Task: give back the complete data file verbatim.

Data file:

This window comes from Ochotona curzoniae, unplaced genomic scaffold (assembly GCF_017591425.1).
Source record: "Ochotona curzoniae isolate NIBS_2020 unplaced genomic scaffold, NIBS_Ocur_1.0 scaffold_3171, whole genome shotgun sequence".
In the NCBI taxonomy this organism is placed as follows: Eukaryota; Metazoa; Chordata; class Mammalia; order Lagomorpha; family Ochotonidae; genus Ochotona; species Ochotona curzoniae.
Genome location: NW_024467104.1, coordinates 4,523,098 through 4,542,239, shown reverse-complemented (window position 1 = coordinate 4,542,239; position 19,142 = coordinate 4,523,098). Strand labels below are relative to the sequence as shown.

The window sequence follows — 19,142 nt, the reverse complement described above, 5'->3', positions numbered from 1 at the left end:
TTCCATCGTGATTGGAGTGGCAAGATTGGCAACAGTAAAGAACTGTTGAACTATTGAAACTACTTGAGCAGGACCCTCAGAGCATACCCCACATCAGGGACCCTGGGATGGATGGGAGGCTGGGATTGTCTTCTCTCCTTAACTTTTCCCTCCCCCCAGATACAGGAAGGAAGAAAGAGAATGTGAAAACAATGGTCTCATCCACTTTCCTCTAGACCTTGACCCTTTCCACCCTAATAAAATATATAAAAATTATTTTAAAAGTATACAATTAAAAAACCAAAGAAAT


This window comes from Ochotona curzoniae, unplaced genomic scaffold (assembly GCF_017591425.1).
Source record: "Ochotona curzoniae isolate NIBS_2020 unplaced genomic scaffold, NIBS_Ocur_1.0 scaffold_3171, whole genome shotgun sequence".
In the NCBI taxonomy this organism is placed as follows: Eukaryota; Metazoa; Chordata; class Mammalia; order Lagomorpha; family Ochotonidae; genus Ochotona; species Ochotona curzoniae.
Genome location: NW_024467104.1, coordinates 4,523,098 through 4,542,239, shown reverse-complemented (window position 1 = coordinate 4,542,239; position 19,142 = coordinate 4,523,098). Strand labels below are relative to the sequence as shown.

The window sequence follows — 19,142 nt, the reverse complement described above, 5'->3', positions numbered from 1 at the left end:
TTCCATCGTGATTGGAGTGGCAAGATTGGCAACAGTAAAGAACTGTTGAACTATTGAAACTACTTGAGCAGGACCCTCAGAGCATACCCCACATCAGGGACCCTGGGATGGATGGGAGGCTGGGATTGTCTTCTCTCCTTAACTTTTCCCTCCCCCCAGATACAGGAAGGAAGAAAGAGAATGTGAAAACAATGGTCTCATCCACTTTCCTCTAGACCTTGACCCTTTCCACCCTAATAAAATATATAAAAATTATTTTAAAAGTATACAATTAAAAAACCAAAGAAAT